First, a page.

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digital art

Tuesday, May 28, 2013

Nassa the Gnome, Version 2

I wanted to experiment with animated textures for facial features, which was my original plan with the old Nassa model.  I've been on a low-poly model kick for a little while, so I decided this is the ideal time to create a new model.  The goal was to stay under 1000 tris.  I also intend to take this one through textures so I can test using animated textures for the face in Maya and in Unity.

I did consider working from my older model, but I really wanted to try applying everything I've learned over the past few months.  It's interesting to see how similar it is to my old model, but how the shapes are so much better now, with fewer polys, too.

The picture above is the newer sketch I was working off of for this new model.  I fleshed out my original idea and design, visually describing the materials her clothes were made of, and the individual layers of the clothing.  I leaned towards a more cartoony look, since I wanted to push the designs of our three DnD characters; one short cute female gnome, one big beefy human/vryloka, and one fat stocky dwarf.

Tuesday, May 14, 2013

Using a Rivet Script with Overlapping UVs

When working on my facial rig test, I ran into the problem where I had overlapping UVs, which caused issues in the script.  My solution was to move the overlapping UVs into a different UV quadrant.  Since the texture tiles at a 1:1 ratio, moving the UVs into the (-x, y) quadrant means they function the exact same, but their coordinates are different for the sake of the script.  Clever.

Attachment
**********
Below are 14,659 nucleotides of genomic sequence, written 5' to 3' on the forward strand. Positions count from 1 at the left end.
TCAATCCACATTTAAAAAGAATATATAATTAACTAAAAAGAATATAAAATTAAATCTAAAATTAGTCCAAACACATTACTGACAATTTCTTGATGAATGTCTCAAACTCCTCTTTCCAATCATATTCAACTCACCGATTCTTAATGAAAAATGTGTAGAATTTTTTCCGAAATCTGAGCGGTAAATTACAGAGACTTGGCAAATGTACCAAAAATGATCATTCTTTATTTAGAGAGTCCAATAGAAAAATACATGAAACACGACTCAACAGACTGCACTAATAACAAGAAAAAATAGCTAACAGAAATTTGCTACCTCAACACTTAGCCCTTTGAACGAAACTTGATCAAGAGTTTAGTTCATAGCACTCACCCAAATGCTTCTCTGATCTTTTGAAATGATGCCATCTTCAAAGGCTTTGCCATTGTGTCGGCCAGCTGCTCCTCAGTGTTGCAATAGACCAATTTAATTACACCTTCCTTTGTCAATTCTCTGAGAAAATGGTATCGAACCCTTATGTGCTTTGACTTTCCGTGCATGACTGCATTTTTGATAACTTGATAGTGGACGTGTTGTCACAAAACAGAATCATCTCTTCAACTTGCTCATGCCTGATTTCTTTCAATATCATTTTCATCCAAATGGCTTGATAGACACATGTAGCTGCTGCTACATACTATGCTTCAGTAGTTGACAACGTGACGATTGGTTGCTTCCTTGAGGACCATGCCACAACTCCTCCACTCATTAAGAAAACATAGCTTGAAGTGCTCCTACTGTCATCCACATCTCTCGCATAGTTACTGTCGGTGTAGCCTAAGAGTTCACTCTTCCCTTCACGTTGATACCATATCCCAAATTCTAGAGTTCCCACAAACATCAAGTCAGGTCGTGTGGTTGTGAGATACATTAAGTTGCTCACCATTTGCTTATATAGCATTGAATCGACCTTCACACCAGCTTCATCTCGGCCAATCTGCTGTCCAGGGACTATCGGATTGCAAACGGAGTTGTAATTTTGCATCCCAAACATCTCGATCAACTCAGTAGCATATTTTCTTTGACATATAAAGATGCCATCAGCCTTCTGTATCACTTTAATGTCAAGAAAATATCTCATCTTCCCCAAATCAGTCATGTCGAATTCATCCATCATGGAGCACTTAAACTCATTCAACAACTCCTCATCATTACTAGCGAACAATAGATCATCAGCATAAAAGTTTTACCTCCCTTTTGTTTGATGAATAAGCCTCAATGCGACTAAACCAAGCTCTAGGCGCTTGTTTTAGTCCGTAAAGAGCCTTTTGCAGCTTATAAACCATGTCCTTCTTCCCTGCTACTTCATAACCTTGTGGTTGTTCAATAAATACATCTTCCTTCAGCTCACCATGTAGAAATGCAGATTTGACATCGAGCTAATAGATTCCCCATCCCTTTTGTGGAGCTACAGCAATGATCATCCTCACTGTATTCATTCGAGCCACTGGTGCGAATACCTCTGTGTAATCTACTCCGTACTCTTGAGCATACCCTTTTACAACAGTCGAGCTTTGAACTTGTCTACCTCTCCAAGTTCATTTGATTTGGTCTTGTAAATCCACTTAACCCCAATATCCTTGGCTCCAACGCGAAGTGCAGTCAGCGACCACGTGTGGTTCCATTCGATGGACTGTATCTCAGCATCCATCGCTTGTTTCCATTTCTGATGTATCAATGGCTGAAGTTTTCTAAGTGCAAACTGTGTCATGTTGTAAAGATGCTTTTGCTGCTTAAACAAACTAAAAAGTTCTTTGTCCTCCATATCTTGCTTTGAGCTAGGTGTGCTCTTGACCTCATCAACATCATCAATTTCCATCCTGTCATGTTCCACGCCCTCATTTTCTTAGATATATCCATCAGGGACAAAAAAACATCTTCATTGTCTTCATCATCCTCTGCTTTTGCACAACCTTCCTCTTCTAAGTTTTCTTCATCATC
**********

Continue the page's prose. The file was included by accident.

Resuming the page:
I used the djRivet script for Maya.

Epic Games Style Facial Rig

This was my experiments on the Epic Games style facial rig.  It essentially allows them to make one hero face, controlled with morph deformers (blendshapes), and then transfer the animation to a joint system on a series of different faces.  Joints are much cheaper to use in a game engine, and it is much easier on the animators to use a single system across all of the characters in the Gears of War game.

I edited the Nassa rig to have a mouth to test this out.  The left Nassa face is the hero using blendshapes.  The controllers drive that face, which in turn move locators parented to the verts on the face.  (I used a Maya rivet script to constrain the locators to verts.  Make sure your UV spaces are unique!)  Then those locators move the weighted joints on the character's face. The transfer wasn't exactly 1 to 1, but it was pretty close, and with more work, I'm sure it'd be closer.  With a higher-poly face, I'd need some more joints and a bit more time in weighting.  However, even these limited joints transfered to the high-poly Chip face pretty well, with minor editing on the joint weights.

(video coming soon, too)